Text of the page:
The Social Habit – Answering Your Questions (And Announcing Our Winners!)

We were pleasantly surprised by both the quality and quantity of questions we received in our reader submission contest–so much so, that we decided to pick three winners instead of one. One thing that is very clear from the types of questions you sent us: we are all ready to start valuing social a little more smartly. So, without a doubt, the value of social media will be a clear focus for the first iteration of this series.

All three of the winning questions are going to be profiled and examined in more detail by Jay, Jason and Mark later this week–but for today, without further ado, here are the winning submissions:

When people research products and services they want to buy, where do they look? Facebook, Twitter (or other similar properties), blogs, user forums, reviews, [and/or] company websites? – Steve Dodd

For me, it always comes down to figuring out how to connect social media usage or activity to revenue. I guess I would ask “have you ever bought a product or service due to a social media interaction” … “have you ever recommended a product or service to others via social media”, or some variant of that. – Rhonda Hurwitz

I’d like to know which motivations are the driving force for various types of social media users, and what roles social media plays for them. Also what other activities/tools “compete” with social to fulfill those roles for each group? – Susan Baier

Great questions, all–and for posing them, our winners will not only receive a copy of our next Social Habit report for free, they’ll also get their questions answered. Now that’s a deal! Thank you, Steve, Rhonda and Susan, for your thoughtful queries–and a big thanks to everyone who contributed. You’ve helped us set a direction with our opening study, and I think you’ll like the results.

About the Author

Tom Webster is Vice President, Strategy for Edison Research - the company best known as the sole providers of all exit polling data for CNN, ABC, NBC, CBS, FOX, The AP and other major news providers. He is the principal author of The Social Habit. Find him on Twitter at @webby2001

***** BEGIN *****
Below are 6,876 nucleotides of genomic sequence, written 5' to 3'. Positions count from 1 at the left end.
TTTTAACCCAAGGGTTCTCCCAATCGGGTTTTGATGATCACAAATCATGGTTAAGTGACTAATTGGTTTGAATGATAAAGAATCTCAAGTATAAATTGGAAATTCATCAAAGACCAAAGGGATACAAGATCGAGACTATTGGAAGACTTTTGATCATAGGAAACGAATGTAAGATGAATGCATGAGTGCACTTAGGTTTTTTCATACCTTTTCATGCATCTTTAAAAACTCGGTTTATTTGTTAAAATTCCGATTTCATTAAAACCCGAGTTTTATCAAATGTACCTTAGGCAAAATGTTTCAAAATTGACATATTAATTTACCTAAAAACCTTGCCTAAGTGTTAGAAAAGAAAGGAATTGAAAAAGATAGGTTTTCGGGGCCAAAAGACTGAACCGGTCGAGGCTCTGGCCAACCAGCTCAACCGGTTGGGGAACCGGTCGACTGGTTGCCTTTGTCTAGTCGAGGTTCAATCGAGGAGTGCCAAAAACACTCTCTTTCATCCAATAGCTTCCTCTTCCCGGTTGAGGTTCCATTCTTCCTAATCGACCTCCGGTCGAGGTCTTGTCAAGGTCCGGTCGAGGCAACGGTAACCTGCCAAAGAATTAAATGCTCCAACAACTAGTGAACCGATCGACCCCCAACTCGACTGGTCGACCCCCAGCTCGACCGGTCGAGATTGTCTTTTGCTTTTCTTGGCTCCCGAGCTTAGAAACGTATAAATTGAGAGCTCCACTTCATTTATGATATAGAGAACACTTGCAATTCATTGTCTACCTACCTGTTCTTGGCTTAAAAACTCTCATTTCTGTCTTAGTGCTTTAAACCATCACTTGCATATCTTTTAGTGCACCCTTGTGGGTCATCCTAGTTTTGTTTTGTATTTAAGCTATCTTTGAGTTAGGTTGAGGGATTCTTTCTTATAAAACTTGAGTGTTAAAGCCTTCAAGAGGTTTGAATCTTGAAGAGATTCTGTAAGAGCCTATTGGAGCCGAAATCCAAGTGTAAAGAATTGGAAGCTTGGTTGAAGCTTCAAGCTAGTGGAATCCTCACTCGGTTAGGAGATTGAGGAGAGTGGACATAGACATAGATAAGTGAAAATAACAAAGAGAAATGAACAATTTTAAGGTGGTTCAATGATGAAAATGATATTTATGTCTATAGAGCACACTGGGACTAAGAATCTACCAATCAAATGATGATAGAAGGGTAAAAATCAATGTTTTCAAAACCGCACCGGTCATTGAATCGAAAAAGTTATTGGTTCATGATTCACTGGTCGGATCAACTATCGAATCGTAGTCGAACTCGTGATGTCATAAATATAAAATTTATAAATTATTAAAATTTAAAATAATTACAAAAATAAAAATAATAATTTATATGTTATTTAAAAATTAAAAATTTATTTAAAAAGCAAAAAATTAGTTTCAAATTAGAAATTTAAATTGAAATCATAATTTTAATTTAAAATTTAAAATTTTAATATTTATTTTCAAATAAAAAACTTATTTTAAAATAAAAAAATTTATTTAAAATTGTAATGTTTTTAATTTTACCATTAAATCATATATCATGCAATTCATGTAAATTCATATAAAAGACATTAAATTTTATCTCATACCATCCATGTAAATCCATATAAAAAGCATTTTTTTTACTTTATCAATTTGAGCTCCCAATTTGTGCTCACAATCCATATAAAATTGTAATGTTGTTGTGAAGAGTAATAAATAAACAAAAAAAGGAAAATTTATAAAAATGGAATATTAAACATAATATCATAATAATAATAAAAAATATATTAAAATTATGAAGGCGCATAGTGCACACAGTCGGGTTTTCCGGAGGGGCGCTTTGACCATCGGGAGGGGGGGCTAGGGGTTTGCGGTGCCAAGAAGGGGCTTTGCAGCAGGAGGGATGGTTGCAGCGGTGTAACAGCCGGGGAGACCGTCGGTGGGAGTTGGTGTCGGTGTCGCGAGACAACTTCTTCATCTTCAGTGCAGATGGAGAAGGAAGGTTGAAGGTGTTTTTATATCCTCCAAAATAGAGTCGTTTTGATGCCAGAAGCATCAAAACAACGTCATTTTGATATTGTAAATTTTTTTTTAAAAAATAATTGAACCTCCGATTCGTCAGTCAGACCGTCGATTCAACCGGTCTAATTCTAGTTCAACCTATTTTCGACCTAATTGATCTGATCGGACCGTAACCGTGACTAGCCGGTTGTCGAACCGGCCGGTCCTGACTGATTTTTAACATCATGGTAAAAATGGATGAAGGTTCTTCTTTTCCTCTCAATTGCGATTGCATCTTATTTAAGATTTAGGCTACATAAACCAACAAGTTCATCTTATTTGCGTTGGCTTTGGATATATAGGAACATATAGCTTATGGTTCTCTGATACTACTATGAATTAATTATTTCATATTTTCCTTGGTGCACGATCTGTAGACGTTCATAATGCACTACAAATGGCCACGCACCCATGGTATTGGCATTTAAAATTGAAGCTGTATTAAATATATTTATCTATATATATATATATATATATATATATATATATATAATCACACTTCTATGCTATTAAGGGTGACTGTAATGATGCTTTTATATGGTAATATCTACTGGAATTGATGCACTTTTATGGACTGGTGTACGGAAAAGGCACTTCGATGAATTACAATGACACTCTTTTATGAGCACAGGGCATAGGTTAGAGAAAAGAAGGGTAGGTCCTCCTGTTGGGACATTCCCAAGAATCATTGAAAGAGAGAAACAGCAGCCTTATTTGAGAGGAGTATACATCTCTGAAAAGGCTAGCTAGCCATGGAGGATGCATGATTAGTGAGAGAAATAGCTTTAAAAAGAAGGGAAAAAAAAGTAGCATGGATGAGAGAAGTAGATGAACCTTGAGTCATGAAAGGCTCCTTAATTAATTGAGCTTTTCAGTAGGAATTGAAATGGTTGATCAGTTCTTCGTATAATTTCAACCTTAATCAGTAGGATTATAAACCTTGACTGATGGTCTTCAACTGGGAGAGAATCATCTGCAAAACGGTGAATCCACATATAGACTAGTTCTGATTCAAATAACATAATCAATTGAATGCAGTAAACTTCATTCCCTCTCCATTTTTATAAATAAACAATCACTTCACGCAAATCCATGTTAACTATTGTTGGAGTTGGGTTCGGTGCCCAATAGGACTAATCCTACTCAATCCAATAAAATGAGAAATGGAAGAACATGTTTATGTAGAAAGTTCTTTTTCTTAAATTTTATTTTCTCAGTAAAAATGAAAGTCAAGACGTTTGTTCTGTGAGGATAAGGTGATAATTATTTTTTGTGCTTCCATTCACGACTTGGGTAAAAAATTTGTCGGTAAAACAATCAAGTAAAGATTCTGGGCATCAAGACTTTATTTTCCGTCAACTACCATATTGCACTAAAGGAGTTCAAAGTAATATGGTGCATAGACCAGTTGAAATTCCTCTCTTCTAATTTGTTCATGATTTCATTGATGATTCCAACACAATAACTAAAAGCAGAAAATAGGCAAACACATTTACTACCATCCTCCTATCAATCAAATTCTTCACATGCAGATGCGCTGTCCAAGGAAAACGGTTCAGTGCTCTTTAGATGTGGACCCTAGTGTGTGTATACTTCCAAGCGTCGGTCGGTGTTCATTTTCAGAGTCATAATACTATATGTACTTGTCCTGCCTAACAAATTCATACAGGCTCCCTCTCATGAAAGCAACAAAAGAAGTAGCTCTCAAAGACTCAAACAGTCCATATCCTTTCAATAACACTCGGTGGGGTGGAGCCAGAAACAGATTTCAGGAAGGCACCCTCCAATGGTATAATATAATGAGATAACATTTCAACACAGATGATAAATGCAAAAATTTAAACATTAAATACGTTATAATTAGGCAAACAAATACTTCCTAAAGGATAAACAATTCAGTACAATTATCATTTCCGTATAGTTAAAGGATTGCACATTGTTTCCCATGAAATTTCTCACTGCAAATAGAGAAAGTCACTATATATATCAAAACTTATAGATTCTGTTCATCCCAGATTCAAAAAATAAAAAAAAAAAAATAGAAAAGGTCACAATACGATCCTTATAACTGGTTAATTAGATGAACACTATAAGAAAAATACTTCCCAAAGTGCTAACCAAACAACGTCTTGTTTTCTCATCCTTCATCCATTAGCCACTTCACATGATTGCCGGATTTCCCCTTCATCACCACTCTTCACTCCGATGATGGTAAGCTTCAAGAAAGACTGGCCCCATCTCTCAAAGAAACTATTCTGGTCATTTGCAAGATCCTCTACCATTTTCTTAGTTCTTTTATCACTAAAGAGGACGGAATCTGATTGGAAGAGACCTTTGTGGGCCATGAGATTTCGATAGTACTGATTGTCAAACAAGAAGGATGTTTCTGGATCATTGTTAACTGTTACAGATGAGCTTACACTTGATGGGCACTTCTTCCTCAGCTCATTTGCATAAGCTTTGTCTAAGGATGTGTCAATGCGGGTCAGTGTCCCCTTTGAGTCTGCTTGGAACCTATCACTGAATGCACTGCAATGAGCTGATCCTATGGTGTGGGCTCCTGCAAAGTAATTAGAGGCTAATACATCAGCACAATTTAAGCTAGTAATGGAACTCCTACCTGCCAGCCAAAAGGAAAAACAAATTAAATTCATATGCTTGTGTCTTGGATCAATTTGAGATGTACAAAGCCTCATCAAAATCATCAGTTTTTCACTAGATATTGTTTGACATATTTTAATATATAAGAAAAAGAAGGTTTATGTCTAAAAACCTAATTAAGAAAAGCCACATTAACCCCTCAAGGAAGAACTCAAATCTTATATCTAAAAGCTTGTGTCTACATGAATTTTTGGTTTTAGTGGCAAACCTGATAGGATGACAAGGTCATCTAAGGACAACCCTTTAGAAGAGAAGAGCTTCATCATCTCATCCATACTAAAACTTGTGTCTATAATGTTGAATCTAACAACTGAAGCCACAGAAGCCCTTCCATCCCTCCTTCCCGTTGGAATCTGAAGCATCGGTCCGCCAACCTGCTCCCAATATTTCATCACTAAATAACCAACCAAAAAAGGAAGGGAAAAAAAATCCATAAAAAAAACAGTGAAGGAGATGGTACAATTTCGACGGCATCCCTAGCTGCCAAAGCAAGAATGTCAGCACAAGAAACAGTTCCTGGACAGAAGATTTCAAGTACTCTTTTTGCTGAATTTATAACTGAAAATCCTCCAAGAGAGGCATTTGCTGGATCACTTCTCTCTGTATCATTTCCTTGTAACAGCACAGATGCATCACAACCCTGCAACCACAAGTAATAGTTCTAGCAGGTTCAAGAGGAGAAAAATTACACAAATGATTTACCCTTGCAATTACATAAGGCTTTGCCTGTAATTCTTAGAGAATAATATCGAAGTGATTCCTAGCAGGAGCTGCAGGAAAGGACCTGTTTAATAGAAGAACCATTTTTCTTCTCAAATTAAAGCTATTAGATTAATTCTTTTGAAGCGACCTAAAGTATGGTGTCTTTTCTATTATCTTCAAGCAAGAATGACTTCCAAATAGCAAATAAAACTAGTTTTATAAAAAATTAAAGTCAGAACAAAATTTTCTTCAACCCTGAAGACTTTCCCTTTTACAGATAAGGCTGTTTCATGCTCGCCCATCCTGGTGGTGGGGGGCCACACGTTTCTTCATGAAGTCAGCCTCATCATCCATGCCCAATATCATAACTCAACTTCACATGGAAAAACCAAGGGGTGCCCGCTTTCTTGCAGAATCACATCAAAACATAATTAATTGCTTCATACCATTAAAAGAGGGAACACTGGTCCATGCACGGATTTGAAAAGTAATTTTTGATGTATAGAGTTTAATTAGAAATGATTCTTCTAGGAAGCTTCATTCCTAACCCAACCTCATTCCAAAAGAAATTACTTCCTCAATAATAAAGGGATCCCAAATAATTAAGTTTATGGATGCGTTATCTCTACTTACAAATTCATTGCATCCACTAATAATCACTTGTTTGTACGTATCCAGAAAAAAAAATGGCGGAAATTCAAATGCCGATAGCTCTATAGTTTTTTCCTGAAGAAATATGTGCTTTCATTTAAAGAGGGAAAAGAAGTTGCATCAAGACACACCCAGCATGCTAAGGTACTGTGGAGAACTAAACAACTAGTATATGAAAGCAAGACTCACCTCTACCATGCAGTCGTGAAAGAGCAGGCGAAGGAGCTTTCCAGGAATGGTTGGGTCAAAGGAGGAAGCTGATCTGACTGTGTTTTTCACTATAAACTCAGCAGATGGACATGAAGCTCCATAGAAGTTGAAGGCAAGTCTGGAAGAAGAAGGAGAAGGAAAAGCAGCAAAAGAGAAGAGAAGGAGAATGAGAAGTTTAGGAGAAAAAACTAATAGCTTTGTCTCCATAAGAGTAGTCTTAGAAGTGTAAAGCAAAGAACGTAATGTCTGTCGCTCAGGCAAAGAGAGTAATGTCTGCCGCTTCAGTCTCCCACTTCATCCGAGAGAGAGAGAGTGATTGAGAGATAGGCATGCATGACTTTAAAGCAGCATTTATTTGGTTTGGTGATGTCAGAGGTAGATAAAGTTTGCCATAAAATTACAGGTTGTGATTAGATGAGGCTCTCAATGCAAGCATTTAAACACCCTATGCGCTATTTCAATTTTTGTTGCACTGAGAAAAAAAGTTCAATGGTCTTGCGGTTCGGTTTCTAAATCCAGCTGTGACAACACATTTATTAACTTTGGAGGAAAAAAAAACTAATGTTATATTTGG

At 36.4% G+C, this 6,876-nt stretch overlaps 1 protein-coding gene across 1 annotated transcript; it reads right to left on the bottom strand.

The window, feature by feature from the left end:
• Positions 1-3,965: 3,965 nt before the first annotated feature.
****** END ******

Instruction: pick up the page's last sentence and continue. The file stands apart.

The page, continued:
Comments

  1. I’d like to see some data that delves a bit deeper…that seeks to understand WHY the demographics break the way they do. For example, I’d like to understand why Black American uses twitter at twice the rate of Whites and Hispanics as indicated here: http://www.briansolis.com/2012/07/finally-a-look-at-the-people-who-use-twitter/#comment-605062931 What is driving that difference? I’ve heard some hypotheses, but never seen any data. The obvious follow on question, depending what is discovered, is whether there are demographic differences in the way that Twitter (or Facebook) is used by these various groups.

    • Susan Baier says:

      I couldn’t agree more with you, Sean. It will be fascinating to explore the attitudes driving social media usage, and see how they line up with the demographics. Most of the projects I do show little relationship between demographics and the attitudinal segmentation – I wonder if the higher minority usage of SM would be associated with a particular motivation, or even with the alternative resources for fulfilling that need among those user groups. Either way, I agree it’s the WHY that matters.

      • Tom Webster says:

        We’ve shown the Black American Twitter adoption as twice the population since we started publishing Twitter data in 2009 (as has Pew), so there’s a there there.

  2. I am very excited to have my question chosen, and even more excited to gain access to your first survey results, Tom. I agree with @seanmcginnis … more focused questions will yield more actionable insights. And from a company perspective, it is great to have a panel to tap when the need arises. Thank you again for being able to participate in this small way, in your launch!

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  1. [...] winners have been chosen in The Social Habit’s call for research questions in the first of our quarterly research reports on the social media habit of Americans 12 and over. [...]

  2. [...] to see incorporated into the first run of the research. They received about 100 submissions, and selected three — and mine was [...]

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